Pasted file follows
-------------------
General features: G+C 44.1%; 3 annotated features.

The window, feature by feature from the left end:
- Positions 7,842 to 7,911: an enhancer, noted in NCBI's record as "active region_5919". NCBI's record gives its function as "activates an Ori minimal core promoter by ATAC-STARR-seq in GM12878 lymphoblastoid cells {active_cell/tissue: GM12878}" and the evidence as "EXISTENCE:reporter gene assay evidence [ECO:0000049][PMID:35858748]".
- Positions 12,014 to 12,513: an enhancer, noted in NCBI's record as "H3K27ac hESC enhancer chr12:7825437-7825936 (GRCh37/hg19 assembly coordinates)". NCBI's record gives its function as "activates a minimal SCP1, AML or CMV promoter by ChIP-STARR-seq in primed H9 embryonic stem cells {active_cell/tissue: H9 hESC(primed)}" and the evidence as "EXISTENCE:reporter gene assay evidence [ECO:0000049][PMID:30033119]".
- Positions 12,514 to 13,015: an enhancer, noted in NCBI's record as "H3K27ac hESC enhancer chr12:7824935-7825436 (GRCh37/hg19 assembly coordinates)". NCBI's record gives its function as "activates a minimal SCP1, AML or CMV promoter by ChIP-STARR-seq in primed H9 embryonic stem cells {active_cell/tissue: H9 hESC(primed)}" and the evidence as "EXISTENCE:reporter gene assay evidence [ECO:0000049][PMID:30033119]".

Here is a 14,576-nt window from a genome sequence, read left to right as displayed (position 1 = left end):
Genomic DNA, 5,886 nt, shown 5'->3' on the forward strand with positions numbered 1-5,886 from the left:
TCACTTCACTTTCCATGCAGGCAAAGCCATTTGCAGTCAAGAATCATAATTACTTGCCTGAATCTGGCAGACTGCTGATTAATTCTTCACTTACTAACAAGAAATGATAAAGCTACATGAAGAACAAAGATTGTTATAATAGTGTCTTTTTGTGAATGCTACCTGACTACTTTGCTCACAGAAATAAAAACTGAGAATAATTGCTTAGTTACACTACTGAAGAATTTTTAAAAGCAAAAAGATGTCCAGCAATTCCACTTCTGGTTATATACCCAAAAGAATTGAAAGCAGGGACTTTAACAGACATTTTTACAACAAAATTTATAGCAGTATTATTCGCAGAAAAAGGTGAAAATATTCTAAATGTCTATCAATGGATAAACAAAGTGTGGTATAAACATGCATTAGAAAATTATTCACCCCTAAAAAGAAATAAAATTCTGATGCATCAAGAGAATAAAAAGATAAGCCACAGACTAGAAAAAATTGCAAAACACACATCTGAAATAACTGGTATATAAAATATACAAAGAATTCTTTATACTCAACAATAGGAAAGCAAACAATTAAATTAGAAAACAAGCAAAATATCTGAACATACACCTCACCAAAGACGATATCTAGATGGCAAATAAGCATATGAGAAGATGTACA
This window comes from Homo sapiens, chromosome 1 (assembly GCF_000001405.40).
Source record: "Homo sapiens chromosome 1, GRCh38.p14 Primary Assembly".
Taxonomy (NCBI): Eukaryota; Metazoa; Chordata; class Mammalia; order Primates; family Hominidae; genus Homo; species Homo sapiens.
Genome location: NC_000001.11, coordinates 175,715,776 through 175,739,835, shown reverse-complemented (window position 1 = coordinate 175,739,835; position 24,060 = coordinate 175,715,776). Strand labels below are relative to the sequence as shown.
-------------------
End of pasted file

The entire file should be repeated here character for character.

General features: G+C 44.1%; 3 annotated features.

The window, feature by feature from the left end:
- Positions 7,842 to 7,911: an enhancer, noted in NCBI's record as "active region_5919". NCBI's record gives its function as "activates an Ori minimal core promoter by ATAC-STARR-seq in GM12878 lymphoblastoid cells {active_cell/tissue: GM12878}" and the evidence as "EXISTENCE:reporter gene assay evidence [ECO:0000049][PMID:35858748]".
- Positions 12,014 to 12,513: an enhancer, noted in NCBI's record as "H3K27ac hESC enhancer chr12:7825437-7825936 (GRCh37/hg19 assembly coordinates)". NCBI's record gives its function as "activates a minimal SCP1, AML or CMV promoter by ChIP-STARR-seq in primed H9 embryonic stem cells {active_cell/tissue: H9 hESC(primed)}" and the evidence as "EXISTENCE:reporter gene assay evidence [ECO:0000049][PMID:30033119]".
- Positions 12,514 to 13,015: an enhancer, noted in NCBI's record as "H3K27ac hESC enhancer chr12:7824935-7825436 (GRCh37/hg19 assembly coordinates)". NCBI's record gives its function as "activates a minimal SCP1, AML or CMV promoter by ChIP-STARR-seq in primed H9 embryonic stem cells {active_cell/tissue: H9 hESC(primed)}" and the evidence as "EXISTENCE:reporter gene assay evidence [ECO:0000049][PMID:30033119]".

Here is a 14,576-nt window from a genome sequence, read left to right as displayed (position 1 = left end):
Genomic DNA, 5,886 nt, shown 5'->3' on the forward strand with positions numbered 1-5,886 from the left:
TCACTTCACTTTCCATGCAGGCAAAGCCATTTGCAGTCAAGAATCATAATTACTTGCCTGAATCTGGCAGACTGCTGATTAATTCTTCACTTACTAACAAGAAATGATAAAGCTACATGAAGAACAAAGATTGTTATAATAGTGTCTTTTTGTGAATGCTACCTGACTACTTTGCTCACAGAAATAAAAACTGAGAATAATTGCTTAGTTACACTACTGAAGAATTTTTAAAAGCAAAAAGATGTCCAGCAATTCCACTTCTGGTTATATACCCAAAAGAATTGAAAGCAGGGACTTTAACAGACATTTTTACAACAAAATTTATAGCAGTATTATTCGCAGAAAAAGGTGAAAATATTCTAAATGTCTATCAATGGATAAACAAAGTGTGGTATAAACATGCATTAGAAAATTATTCACCCCTAAAAAGAAATAAAATTCTGATGCATCAAGAGAATAAAAAGATAAGCCACAGACTAGAAAAAATTGCAAAACACACATCTGAAATAACTGGTATATAAAATATACAAAGAATTCTTTATACTCAACAATAGGAAAGCAAACAATTAAATTAGAAAACAAGCAAAATATCTGAACATACACCTCACCAAAGACGATATCTAGATGGCAAATAAGCATATGAGAAGATGTACA
This window comes from Homo sapiens, chromosome 1 (assembly GCF_000001405.40).
Source record: "Homo sapiens chromosome 1, GRCh38.p14 Primary Assembly".
Taxonomy (NCBI): Eukaryota; Metazoa; Chordata; class Mammalia; order Primates; family Hominidae; genus Homo; species Homo sapiens.
Genome location: NC_000001.11, coordinates 175,715,776 through 175,739,835, shown reverse-complemented (window position 1 = coordinate 175,739,835; position 24,060 = coordinate 175,715,776). Strand labels below are relative to the sequence as shown.